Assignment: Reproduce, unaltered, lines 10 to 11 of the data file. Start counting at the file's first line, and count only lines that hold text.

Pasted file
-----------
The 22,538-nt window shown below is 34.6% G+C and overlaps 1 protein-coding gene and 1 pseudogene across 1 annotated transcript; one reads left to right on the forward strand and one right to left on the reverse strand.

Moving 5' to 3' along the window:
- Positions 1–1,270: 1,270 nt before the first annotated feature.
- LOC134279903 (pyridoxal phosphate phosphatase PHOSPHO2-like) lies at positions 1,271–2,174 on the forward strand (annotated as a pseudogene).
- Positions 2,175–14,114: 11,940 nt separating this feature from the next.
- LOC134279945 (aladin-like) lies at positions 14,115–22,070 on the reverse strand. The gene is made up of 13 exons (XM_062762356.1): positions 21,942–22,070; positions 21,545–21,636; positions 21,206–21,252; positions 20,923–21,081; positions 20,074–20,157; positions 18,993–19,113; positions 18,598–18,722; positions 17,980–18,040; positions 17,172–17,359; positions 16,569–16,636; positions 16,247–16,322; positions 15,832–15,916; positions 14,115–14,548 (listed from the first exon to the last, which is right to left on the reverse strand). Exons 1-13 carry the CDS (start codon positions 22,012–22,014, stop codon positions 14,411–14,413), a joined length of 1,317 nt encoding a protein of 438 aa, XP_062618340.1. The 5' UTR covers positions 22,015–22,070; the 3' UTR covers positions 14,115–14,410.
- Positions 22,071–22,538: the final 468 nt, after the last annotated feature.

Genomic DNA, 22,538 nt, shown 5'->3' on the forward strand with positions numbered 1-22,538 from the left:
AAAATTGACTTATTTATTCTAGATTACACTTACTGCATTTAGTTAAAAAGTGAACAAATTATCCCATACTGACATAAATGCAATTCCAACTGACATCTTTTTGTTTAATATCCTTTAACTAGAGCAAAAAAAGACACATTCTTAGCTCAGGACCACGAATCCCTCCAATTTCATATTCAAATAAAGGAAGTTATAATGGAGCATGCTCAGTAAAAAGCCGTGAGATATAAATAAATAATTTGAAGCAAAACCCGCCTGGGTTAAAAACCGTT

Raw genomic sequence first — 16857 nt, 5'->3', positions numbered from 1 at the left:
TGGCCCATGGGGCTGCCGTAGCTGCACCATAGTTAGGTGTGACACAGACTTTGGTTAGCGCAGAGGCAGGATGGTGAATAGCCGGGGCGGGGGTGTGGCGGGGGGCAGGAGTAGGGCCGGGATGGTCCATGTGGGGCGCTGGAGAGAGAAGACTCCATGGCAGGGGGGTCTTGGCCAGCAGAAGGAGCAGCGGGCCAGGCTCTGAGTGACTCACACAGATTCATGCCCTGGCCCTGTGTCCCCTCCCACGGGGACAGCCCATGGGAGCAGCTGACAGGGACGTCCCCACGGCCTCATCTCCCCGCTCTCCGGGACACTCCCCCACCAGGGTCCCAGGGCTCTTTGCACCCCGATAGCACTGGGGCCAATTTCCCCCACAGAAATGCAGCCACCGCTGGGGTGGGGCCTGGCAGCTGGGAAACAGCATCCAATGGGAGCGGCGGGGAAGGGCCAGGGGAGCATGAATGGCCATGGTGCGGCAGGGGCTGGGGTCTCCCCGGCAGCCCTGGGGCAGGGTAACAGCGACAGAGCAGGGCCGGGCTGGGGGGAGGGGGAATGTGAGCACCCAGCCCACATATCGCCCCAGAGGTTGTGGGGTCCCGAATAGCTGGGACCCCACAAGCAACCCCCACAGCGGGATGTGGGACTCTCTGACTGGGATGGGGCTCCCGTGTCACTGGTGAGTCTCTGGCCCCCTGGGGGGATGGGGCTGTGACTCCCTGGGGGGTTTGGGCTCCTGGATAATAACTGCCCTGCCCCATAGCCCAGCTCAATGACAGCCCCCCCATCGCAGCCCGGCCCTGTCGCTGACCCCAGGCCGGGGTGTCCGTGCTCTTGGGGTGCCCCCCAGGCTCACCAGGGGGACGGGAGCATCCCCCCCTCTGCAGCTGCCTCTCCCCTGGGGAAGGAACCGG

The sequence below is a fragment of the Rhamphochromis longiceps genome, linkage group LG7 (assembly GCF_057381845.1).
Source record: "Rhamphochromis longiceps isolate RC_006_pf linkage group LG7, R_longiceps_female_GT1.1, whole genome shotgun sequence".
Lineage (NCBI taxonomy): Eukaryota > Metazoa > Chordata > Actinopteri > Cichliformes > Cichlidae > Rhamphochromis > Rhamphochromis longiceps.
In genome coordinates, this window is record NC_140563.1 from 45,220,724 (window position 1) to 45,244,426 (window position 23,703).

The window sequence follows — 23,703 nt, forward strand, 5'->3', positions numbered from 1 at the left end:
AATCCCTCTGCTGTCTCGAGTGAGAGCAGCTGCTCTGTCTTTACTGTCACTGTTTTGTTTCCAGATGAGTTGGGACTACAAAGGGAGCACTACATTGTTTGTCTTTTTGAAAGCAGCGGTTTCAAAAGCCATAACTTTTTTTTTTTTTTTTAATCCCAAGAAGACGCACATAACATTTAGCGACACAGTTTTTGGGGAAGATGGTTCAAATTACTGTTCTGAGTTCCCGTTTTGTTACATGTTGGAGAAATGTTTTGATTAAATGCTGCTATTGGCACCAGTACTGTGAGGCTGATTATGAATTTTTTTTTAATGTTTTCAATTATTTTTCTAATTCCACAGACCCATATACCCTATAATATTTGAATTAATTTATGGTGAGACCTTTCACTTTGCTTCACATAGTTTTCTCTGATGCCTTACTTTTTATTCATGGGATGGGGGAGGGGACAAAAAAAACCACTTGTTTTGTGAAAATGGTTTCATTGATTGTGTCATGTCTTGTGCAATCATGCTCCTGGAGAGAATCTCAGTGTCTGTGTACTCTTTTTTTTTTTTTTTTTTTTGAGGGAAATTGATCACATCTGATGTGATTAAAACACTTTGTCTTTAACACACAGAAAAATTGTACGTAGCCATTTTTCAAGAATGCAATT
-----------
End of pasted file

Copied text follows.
Raw genomic sequence first — 16857 nt, 5'->3', positions numbered from 1 at the left:
TGGCCCATGGGGCTGCCGTAGCTGCACCATAGTTAGGTGTGACACAGACTTTGGTTAGCGCAGAGGCAGGATGGTGAATAGCCGGGGCGGGGGTGTGGCGGGGGGCAGGAGTAGGGCCGGGATGGTCCATGTGGGGCGCTGGAGAGAGAAGACTCCATGGCAGGGGGGTCTTGGCCAGCAGAAGGAGCAGCGGGCCAGGCTCTGAGTGACTCACACAGATTCATGCCCTGGCCCTGTGTCCCCTCCCACGGGGACAGCCCATGGGAGCAGCTGACAGGGACGTCCCCACGGCCTCATCTCCCCGCTCTCCGGGACACTCCCCCACCAGGGTCCCAGGGCTCTTTGCACCCCGATAGCACTGGGGCCAATTTCCCCCACAGAAATGCAGCCACCGCTGGGGTGGGGCCTGGCAGCTGGGAAACAGCATCCAATGGGAGCGGCGGGGAAGGGCCAGGGGAGCATGAATGGCCATGGTGCGGCAGGGGCTGGGGTCTCCCCGGCAGCCCTGGGGCAGGGTAACAGCGACAGAGCAGGGCCGGGCTGGGGGGAGGGGGAATGTGAGCACCCAGCCCACATATCGCCCCAGAGGTTGTGGGGTCCCGAATAGCTGGGACCCCACAAGCAACCCCCACAGCGGGATGTGGGACTCTCTGACTGGGATGGGGCTCCCGTGTCACTGGTGAGTCTCTGGCCCCCTGGGGGGATGGGGCTGTGACTCCCTGGGGGGTTTGGGCTCCTGGATAATAACTGCCCTGCCCCATAGCCCAGCTCAATGACAGCCCCCCCATCGCAGCCCGGCCCTGTCGCTGACCCCAGGCCGGGGTGTCCGTGCTCTTGGGGTGCCCCCCAGGCTCACCAGGGGGACGGGAGCATCCCCCCCTCTGCAGCTGCCTCTCCCCTGGGGAAGGAACCGG